“Jerk Chicken Center” proclaimed the banner. Meanwhile, the windshield of the car advised us of its $1500 selling price. The neon “Open” sign hanging from the tree was dark, so we drove on by. While on a trip to the same friend’s house last weekend, the sign beckoned me in all its neon glory.
A smoke-filled, dirt driveway, illuminated by Christmas light-wrapped trees led us to an old house fronted by four split 50 gallon drum barbeque pits. A hand written sign informed us that the food was inside. “Inside” turned out to be an old garage. Reggae music filled the Frenches-Yellow-Mustard room. The walls were covered in pictures of soccer teams and posters of reggae bands. On the ceiling, next to the tracks where the garage door used to open, a plus sign was formed by four fluorescent light fixtures. Two of them were even working, and one had wires dangling downward. A line formed from the small window in the wall and snaked its way past a pool table. The menu was hand written in black marker on the inside of the lid of a Styrofoam clamshell and posted above the tiny window. It consists of six items; chicken, pork, fish, soup, festival, and fried saltfish. As I tried to get a closer look at the small menu, a gentleman in line professed, “Just meat, but it is the best in Atlanta.” While my wife waited in line, I stepped outside. One of proprietors gave me a verbal tour of the restaurant. Standing in front of the smoking barrels, he dosed the chicken that covered the grill with a jerk marinade. It consists of herbs, spices, and peppers, among other things. The soup, he informed me, was pepper-pot today. It is a blend of peppers, chicken and callaloo. Callaloo are the leafy greens from the taro root plant and resemble collards. Yesterday it was fish soup. The fish is stuffed with okra, wrapped in foil and cooked en papillote. The pork is marinated loin and cooked on a separate grill from the chicken.
Back inside, the line moved slowly as vendors came in and opened their cases of wares. The ladies were hawking jewelry, fragrances and lotion. When we were approached by one the ladies, I informed her that I already smelled spectacular and therefore did not need any fragrance. The line had only inched along so I went back outside to chat some more. What kind of fish is it? I queried. Red snapper was the response. My informative friend from the line joined me and gave me more information. “This is based on the concept of “big yard”. In Jamaica someone in the neighborhood always has a big yard and that is where the neighborhood gets together to cook. You could show up with no laces in your shoes and get some soup.” “We would get a boat going. Not a real boat, but everyone in the neighborhood would be assigned something to gather…you get ackee, you get coconut…” Apparently, there is a rule that if the branches of a fruit tree extend over a fence then the fruit is fair game. But I digress…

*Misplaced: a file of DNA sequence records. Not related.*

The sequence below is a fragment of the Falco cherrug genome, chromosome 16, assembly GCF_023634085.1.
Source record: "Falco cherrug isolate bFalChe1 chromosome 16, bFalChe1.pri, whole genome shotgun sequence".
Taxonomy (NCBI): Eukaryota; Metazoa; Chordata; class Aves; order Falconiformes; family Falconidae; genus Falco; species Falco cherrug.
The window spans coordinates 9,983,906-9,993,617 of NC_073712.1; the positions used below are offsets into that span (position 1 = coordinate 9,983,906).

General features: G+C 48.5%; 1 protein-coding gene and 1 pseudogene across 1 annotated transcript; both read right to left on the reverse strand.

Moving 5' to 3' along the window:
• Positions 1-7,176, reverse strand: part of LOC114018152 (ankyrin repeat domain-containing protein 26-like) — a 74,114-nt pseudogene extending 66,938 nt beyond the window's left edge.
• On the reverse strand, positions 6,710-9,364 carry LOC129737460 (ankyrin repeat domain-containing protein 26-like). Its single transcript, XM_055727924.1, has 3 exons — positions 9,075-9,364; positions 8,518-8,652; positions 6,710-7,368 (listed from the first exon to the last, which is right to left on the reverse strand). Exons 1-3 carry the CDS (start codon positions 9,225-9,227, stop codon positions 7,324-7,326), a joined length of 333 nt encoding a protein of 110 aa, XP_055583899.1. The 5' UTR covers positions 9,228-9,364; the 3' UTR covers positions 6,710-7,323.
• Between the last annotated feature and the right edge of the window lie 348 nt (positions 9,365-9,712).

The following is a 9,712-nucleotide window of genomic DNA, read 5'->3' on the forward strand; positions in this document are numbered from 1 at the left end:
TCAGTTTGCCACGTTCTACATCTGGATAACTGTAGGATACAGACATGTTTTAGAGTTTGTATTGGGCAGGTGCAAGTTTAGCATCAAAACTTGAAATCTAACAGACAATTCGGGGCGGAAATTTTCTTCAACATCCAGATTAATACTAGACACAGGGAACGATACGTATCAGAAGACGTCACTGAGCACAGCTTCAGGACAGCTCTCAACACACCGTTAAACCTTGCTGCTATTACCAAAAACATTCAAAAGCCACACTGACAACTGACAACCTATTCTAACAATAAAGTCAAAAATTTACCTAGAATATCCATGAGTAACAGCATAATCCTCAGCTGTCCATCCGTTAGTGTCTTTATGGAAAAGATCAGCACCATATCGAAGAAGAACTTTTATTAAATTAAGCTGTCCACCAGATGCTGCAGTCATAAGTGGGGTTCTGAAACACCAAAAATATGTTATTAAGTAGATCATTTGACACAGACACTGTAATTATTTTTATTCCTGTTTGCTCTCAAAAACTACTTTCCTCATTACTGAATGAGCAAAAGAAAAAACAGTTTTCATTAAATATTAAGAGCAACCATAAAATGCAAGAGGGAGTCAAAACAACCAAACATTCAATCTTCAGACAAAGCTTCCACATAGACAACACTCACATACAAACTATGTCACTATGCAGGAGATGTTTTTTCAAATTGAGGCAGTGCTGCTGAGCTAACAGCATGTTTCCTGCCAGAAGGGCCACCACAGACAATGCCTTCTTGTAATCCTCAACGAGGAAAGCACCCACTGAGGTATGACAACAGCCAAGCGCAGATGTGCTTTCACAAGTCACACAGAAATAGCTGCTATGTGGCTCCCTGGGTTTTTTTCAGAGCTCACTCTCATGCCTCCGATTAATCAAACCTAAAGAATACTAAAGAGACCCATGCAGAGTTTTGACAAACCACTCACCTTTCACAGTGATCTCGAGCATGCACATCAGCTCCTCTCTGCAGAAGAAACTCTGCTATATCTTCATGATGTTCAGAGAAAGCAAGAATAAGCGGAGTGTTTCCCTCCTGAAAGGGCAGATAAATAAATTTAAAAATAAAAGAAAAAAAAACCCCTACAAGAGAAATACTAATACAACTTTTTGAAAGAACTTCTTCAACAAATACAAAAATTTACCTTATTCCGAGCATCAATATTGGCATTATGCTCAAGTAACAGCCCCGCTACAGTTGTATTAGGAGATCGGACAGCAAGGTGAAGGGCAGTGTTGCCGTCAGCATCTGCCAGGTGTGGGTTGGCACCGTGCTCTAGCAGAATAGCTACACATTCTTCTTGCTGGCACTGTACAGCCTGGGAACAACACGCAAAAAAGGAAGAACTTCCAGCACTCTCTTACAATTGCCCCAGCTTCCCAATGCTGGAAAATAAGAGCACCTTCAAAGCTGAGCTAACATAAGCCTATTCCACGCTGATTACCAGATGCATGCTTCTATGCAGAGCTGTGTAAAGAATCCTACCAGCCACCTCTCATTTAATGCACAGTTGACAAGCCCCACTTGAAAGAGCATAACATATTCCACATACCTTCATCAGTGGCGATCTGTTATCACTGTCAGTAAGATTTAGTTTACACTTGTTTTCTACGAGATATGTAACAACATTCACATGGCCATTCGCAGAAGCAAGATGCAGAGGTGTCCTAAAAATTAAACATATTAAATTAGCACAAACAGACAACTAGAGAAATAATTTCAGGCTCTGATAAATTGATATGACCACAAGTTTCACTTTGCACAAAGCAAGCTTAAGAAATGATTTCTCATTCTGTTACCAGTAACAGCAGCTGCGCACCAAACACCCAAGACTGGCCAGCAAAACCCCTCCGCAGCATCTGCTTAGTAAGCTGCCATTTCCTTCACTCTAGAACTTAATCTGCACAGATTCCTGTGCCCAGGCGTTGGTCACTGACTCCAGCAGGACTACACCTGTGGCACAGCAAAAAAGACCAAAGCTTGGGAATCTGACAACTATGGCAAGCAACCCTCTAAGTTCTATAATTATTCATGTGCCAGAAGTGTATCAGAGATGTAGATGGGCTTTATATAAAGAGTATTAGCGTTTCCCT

Not only is this a carryout restaurant, but there is also a bar through a door in the garage-restaurant. Different reggae played in this room. There is a selection of beers including Guinness, Heinekin, and the obligatory Red Stripe, available from the residential refrigerator. All are three dollars. The Jamaican flag hangs over a small, dark fireplace and posters of Bob Marley cover the walls. Small tables and chairs are scattered around along with a couple of couches.
About forty minutes had passed from our arrival to our departure for home to enjoy our food. Not the fastest place going. The smell of the place already had me convinced that it was worth the wait. The chicken was moist and flavorful. It was served with a barbeque sauce that was just sweet enough and had a nice kick without being overly hot. The “festival” is basically fried logs of sweetish cornbread, very good for sopping up sauce or dipping in the soup. The pepper-pot was very a flavorful concoction with chunks of potato, bits of greens, peppers and chicken. This also had a nice spice to it. I assumed the fried saltfish would bear some resemblance to the salt cod known as bacalao in Spain and baccalà in Italy. Sadly, it did not. It had a yellow color and a still too firm and salty texture. It seemed to me that it had not been sufficiently reconstituted. The best salt cod is milky white and delicately textured when prepared well. For only two dollars, it was a long way from ruining my evening. Unfortunately they had run out of pork. It would have been thirty minutes for more to be ready, so we opted to double our chicken order. Is short, the food was excellent.
This is not just a place for food, but somewhere where you can experience a culture. My informative friend, who is a transplant from Kingstown, Jamaica, via a long stay in Hartford Connecticut, summed it up when he gestured to the barren yard outside the house and said “all you need is beach”.
Jerk Chicken Center
Address Highway 124, Corner of Rockbridge Rd and Rockbridge Rd.
Hours: Monday – Saturday 5 P.M. Until...
Price $10 and less
No reservations, no call aheads